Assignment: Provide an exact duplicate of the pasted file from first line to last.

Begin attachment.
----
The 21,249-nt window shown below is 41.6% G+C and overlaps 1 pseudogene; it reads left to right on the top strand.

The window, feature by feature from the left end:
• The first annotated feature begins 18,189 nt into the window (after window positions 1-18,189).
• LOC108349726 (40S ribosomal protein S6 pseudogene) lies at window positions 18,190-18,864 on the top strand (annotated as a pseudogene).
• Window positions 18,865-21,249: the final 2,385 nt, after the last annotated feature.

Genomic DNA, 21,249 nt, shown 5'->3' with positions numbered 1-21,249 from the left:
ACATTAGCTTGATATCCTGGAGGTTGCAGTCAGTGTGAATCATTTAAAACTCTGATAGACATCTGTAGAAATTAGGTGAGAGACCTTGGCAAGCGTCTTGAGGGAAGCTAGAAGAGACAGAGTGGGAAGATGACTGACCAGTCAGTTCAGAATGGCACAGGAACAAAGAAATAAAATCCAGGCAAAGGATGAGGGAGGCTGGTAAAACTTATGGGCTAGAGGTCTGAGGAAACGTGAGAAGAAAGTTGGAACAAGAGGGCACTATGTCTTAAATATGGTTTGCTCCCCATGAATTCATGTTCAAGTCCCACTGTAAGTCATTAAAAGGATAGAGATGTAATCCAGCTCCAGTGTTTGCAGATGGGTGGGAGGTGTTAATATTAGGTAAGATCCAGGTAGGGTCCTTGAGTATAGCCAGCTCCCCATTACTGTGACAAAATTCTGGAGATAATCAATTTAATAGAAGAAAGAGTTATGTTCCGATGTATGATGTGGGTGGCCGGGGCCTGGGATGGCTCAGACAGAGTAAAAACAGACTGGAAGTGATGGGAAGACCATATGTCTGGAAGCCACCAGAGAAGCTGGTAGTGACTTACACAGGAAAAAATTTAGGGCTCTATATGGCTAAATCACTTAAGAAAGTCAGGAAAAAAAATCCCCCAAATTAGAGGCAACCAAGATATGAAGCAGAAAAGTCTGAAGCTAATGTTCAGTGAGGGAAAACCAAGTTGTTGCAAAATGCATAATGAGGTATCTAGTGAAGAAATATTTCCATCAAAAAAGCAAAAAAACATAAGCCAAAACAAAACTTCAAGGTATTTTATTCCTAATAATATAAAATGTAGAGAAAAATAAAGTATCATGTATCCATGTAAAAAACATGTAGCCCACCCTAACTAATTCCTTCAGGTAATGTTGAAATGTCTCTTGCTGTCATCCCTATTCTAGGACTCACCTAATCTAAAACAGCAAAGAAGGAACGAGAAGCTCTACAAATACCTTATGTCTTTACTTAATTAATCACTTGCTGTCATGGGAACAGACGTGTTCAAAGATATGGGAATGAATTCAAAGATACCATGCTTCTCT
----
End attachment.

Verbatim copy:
The 21,249-nt window shown below is 41.6% G+C and overlaps 1 pseudogene; it reads left to right on the top strand.

The window, feature by feature from the left end:
• The first annotated feature begins 18,189 nt into the window (after window positions 1-18,189).
• LOC108349726 (40S ribosomal protein S6 pseudogene) lies at window positions 18,190-18,864 on the top strand (annotated as a pseudogene).
• Window positions 18,865-21,249: the final 2,385 nt, after the last annotated feature.

Genomic DNA, 21,249 nt, shown 5'->3' with positions numbered 1-21,249 from the left:
ACATTAGCTTGATATCCTGGAGGTTGCAGTCAGTGTGAATCATTTAAAACTCTGATAGACATCTGTAGAAATTAGGTGAGAGACCTTGGCAAGCGTCTTGAGGGAAGCTAGAAGAGACAGAGTGGGAAGATGACTGACCAGTCAGTTCAGAATGGCACAGGAACAAAGAAATAAAATCCAGGCAAAGGATGAGGGAGGCTGGTAAAACTTATGGGCTAGAGGTCTGAGGAAACGTGAGAAGAAAGTTGGAACAAGAGGGCACTATGTCTTAAATATGGTTTGCTCCCCATGAATTCATGTTCAAGTCCCACTGTAAGTCATTAAAAGGATAGAGATGTAATCCAGCTCCAGTGTTTGCAGATGGGTGGGAGGTGTTAATATTAGGTAAGATCCAGGTAGGGTCCTTGAGTATAGCCAGCTCCCCATTACTGTGACAAAATTCTGGAGATAATCAATTTAATAGAAGAAAGAGTTATGTTCCGATGTATGATGTGGGTGGCCGGGGCCTGGGATGGCTCAGACAGAGTAAAAACAGACTGGAAGTGATGGGAAGACCATATGTCTGGAAGCCACCAGAGAAGCTGGTAGTGACTTACACAGGAAAAAATTTAGGGCTCTATATGGCTAAATCACTTAAGAAAGTCAGGAAAAAAAATCCCCCAAATTAGAGGCAACCAAGATATGAAGCAGAAAAGTCTGAAGCTAATGTTCAGTGAGGGAAAACCAAGTTGTTGCAAAATGCATAATGAGGTATCTAGTGAAGAAATATTTCCATCAAAAAAGCAAAAAAACATAAGCCAAAACAAAACTTCAAGGTATTTTATTCCTAATAATATAAAATGTAGAGAAAAATAAAGTATCATGTATCCATGTAAAAAACATGTAGCCCACCCTAACTAATTCCTTCAGGTAATGTTGAAATGTCTCTTGCTGTCATCCCTATTCTAGGACTCACCTAATCTAAAACAGCAAAGAAGGAACGAGAAGCTCTACAAATACCTTATGTCTTTACTTAATTAATCACTTGCTGTCATGGGAACAGACGTGTTCAAAGATATGGGAATGAATTCAAAGATACCATGCTTCTCT